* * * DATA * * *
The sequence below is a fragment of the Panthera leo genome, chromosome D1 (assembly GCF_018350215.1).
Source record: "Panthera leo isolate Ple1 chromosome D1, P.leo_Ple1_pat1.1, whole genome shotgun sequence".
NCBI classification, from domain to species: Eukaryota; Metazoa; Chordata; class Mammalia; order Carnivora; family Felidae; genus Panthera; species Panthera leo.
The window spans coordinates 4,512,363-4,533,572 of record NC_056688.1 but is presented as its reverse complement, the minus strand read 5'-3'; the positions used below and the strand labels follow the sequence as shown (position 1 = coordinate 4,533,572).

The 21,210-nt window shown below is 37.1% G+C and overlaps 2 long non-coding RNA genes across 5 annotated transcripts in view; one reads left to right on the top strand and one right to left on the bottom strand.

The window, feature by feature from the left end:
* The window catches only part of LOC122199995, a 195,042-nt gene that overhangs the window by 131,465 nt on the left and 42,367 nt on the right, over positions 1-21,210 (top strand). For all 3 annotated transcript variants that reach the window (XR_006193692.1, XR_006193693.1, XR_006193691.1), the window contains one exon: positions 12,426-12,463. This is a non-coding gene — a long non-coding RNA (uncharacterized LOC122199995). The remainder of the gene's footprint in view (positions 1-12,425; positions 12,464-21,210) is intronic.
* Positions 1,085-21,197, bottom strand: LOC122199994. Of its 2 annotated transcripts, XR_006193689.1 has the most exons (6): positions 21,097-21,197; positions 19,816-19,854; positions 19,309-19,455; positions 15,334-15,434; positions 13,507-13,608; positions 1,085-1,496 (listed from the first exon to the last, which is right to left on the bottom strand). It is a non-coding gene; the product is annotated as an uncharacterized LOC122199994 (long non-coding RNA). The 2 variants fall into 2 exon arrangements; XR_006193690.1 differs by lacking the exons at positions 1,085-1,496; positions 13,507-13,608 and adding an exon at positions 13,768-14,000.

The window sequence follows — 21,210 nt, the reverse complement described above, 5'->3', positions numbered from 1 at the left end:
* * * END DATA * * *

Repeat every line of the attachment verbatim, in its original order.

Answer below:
The sequence below is a fragment of the Panthera leo genome, chromosome D1 (assembly GCF_018350215.1).
Source record: "Panthera leo isolate Ple1 chromosome D1, P.leo_Ple1_pat1.1, whole genome shotgun sequence".
NCBI classification, from domain to species: Eukaryota; Metazoa; Chordata; class Mammalia; order Carnivora; family Felidae; genus Panthera; species Panthera leo.
The window spans coordinates 4,512,363-4,533,572 of record NC_056688.1 but is presented as its reverse complement, the minus strand read 5'-3'; the positions used below and the strand labels follow the sequence as shown (position 1 = coordinate 4,533,572).

The 21,210-nt window shown below is 37.1% G+C and overlaps 2 long non-coding RNA genes across 5 annotated transcripts in view; one reads left to right on the top strand and one right to left on the bottom strand.

The window, feature by feature from the left end:
* The window catches only part of LOC122199995, a 195,042-nt gene that overhangs the window by 131,465 nt on the left and 42,367 nt on the right, over positions 1-21,210 (top strand). For all 3 annotated transcript variants that reach the window (XR_006193692.1, XR_006193693.1, XR_006193691.1), the window contains one exon: positions 12,426-12,463. This is a non-coding gene — a long non-coding RNA (uncharacterized LOC122199995). The remainder of the gene's footprint in view (positions 1-12,425; positions 12,464-21,210) is intronic.
* Positions 1,085-21,197, bottom strand: LOC122199994. Of its 2 annotated transcripts, XR_006193689.1 has the most exons (6): positions 21,097-21,197; positions 19,816-19,854; positions 19,309-19,455; positions 15,334-15,434; positions 13,507-13,608; positions 1,085-1,496 (listed from the first exon to the last, which is right to left on the bottom strand). It is a non-coding gene; the product is annotated as an uncharacterized LOC122199994 (long non-coding RNA). The 2 variants fall into 2 exon arrangements; XR_006193690.1 differs by lacking the exons at positions 1,085-1,496; positions 13,507-13,608 and adding an exon at positions 13,768-14,000.

The window sequence follows — 21,210 nt, the reverse complement described above, 5'->3', positions numbered from 1 at the left end: